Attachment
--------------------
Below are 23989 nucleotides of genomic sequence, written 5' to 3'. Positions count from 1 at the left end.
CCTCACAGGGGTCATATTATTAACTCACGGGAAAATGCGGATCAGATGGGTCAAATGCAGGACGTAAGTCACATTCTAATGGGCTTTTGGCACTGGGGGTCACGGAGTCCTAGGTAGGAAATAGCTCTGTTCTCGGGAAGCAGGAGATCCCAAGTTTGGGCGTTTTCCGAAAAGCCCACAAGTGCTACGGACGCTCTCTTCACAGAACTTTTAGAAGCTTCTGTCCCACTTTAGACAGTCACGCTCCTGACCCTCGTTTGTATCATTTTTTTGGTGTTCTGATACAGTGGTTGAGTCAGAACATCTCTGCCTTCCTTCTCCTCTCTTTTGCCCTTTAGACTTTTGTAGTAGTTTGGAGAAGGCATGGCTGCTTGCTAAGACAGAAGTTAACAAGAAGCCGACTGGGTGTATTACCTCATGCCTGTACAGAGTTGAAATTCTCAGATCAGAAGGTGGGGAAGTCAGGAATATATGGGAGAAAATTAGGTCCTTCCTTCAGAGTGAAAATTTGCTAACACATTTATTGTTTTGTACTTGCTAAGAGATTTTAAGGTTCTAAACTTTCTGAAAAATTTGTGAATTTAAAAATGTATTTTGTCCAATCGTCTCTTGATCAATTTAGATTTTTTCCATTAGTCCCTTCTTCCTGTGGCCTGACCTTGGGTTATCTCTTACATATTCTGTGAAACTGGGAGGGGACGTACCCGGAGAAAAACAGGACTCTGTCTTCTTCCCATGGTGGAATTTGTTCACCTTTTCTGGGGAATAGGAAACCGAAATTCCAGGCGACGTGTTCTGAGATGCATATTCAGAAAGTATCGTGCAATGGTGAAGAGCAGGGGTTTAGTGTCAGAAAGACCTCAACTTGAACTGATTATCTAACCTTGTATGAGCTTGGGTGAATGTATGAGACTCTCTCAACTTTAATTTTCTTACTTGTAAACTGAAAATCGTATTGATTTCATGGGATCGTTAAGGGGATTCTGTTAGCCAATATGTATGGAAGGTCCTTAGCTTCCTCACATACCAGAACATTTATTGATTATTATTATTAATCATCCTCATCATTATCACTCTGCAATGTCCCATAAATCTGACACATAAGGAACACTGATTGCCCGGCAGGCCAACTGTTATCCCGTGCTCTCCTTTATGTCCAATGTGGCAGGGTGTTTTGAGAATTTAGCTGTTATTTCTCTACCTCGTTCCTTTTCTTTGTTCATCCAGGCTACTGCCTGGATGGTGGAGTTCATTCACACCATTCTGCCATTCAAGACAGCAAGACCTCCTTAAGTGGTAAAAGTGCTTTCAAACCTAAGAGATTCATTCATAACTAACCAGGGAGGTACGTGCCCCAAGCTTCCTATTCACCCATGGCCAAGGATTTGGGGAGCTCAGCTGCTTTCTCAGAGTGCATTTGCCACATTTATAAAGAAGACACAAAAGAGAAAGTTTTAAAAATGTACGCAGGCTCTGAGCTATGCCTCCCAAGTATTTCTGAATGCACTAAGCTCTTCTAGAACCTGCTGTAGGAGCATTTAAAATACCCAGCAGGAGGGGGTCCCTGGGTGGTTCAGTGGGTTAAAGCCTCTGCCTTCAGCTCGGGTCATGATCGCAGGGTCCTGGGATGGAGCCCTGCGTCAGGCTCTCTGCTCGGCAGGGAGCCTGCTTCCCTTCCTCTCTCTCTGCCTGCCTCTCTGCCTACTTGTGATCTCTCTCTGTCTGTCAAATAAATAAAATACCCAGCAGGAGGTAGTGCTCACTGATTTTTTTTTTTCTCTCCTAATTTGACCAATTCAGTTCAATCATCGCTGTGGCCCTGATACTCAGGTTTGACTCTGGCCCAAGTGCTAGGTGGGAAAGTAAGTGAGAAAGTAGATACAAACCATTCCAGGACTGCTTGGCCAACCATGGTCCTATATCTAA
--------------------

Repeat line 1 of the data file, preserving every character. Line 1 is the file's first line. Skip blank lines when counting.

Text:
Below are 23989 nucleotides of genomic sequence, written 5' to 3'. Positions count from 1 at the left end.